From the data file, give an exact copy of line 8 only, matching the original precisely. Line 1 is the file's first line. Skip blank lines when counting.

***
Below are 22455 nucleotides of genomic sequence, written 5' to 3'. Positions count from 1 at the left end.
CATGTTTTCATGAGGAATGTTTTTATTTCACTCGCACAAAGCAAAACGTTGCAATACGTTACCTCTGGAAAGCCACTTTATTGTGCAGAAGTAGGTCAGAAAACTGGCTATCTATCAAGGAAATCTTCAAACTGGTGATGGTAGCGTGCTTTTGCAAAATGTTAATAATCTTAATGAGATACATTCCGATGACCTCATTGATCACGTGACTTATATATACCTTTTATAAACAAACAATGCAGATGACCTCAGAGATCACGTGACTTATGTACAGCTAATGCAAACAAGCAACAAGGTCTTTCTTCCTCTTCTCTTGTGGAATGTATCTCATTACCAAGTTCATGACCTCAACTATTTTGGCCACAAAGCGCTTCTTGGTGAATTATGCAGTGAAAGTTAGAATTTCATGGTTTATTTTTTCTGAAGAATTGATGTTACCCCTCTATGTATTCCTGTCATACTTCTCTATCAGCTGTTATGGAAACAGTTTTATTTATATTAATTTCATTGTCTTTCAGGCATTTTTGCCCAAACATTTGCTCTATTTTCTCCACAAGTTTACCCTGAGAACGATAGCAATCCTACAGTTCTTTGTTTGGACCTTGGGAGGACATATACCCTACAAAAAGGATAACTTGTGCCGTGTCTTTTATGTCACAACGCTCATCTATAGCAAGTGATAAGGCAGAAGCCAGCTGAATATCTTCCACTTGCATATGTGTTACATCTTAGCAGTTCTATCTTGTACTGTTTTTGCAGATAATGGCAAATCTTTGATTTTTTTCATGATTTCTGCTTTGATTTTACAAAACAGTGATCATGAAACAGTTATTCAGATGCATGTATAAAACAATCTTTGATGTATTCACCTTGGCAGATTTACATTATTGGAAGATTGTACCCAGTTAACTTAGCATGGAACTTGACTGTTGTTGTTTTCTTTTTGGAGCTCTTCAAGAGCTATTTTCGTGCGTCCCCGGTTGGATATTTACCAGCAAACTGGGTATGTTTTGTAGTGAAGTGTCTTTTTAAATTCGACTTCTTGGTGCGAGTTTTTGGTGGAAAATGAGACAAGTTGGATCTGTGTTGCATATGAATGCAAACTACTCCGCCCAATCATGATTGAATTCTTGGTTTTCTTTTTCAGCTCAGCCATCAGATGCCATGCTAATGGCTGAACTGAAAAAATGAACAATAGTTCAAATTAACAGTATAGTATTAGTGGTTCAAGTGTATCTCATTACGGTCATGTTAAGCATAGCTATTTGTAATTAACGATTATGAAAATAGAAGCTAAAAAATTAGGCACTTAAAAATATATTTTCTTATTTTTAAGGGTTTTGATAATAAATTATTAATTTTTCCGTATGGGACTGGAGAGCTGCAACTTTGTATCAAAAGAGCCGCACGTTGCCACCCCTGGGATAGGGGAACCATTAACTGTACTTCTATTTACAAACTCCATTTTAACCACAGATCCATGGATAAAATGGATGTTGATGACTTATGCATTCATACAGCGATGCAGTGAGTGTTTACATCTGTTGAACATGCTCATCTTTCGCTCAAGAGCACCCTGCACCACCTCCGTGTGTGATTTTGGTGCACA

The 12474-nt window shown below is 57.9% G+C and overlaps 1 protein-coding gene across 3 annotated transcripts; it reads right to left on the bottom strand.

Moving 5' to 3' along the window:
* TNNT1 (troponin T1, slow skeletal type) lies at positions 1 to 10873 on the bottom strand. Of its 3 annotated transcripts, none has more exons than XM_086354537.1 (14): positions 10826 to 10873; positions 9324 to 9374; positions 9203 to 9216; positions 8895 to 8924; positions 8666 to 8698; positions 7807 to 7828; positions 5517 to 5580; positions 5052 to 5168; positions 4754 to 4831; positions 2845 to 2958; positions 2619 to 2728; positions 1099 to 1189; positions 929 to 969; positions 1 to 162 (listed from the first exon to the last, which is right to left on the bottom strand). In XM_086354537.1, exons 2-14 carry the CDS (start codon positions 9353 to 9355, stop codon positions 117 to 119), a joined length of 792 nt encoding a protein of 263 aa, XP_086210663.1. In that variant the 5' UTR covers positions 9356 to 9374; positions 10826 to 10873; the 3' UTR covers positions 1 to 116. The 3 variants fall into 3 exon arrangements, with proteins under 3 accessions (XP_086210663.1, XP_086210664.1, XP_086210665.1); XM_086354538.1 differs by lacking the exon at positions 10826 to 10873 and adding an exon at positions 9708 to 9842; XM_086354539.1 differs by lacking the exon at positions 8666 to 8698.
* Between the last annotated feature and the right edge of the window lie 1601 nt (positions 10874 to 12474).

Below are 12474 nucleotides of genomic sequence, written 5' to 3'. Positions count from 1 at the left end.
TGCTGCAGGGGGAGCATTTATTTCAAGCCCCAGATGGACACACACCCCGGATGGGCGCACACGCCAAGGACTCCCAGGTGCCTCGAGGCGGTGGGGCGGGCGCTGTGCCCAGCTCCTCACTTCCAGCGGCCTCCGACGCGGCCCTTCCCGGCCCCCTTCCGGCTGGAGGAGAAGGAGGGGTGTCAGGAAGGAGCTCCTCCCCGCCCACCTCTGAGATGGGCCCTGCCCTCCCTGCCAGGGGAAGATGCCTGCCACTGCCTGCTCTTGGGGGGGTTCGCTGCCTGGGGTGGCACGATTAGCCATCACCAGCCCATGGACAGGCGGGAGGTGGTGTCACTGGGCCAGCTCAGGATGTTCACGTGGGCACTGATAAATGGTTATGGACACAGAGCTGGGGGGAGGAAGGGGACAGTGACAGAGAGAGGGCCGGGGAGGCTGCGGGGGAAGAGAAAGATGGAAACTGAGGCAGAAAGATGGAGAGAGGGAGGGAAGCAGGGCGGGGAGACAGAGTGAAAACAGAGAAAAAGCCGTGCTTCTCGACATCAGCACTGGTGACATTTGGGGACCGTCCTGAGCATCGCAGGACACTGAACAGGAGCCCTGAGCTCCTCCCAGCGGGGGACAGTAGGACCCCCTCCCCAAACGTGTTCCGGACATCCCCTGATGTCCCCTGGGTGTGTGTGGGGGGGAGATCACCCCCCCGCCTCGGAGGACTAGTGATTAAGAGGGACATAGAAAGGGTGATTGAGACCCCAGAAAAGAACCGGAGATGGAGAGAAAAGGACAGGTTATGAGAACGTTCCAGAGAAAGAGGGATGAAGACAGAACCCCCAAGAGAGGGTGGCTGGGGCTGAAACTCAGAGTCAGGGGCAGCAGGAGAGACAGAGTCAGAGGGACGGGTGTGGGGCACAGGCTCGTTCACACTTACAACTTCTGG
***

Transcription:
TGCTGCAGGGGGAGCATTTATTTCAAGCCCCAGATGGACACACACCCCGGATGGGCGCACACGCCAAGGACTCCCAGGTGCCTCGAGGCGGTGGGGCGGGCGCTGTGCCCAGCTCCTCACTTCCAGCGGCCTCCGACGCGGCCCTTCCCGGCCCCCTTCCGGCTGGAGGAGAAGGAGGGGTGTCAGGAAGGAGCTCCTCCCCGCCCACCTCTGAGATGGGCCCTGCCCTCCCTGCCAGGGGAAGATGCCTGCCACTGCCTGCTCTTGGGGGGGTTCGCTGCCTGGGGTGGCACGATTAGCCATCACCAGCCCATGGACAGGCGGGAGGTGGTGTCACTGGGCCAGCTCAGGATGTTCACGTGGGCACTGATAAATGGTTATGGACACAGAGCTGGGGGGAGGAAGGGGACAGTGACAGAGAGAGGGCCGGGGAGGCTGCGGGGGAAGAGAAAGATGGAAACTGAGGCAGAAAGATGGAGAGAGGGAGGGAAGCAGGGCGGGGAGACAGAGTGAAAACAGAGAAAAAGCCGTGCTTCTCGACATCAGCACTGGTGACATTTGGGGACCGTCCTGAGCATCGCAGGACACTGAACAGGAGCCCTGAGCTCCTCCCAGCGGGGGACAGTAGGACCCCCTCCCCAAACGTGTTCCGGACATCCCCTGATGTCCCCTGGGTGTGTGTGGGGGGGAGATCACCCCCCCGCCTCGGAGGACTAGTGATTAAGAGGGACATAGAAAGGGTGATTGAGACCCCAGAAAAGAACCGGAGATGGAGAGAAAAGGACAGGTTATGAGAACGTTCCAGAGAAAGAGGGATGAAGACAGAACCCCCAAGAGAGGGTGGCTGGGGCTGAAACTCAGAGTCAGGGGCAGCAGGAGAGACAGAGTCAGAGGGACGGGTGTGGGGCACAGGCTCGTTCACACTTACAACTTCTGG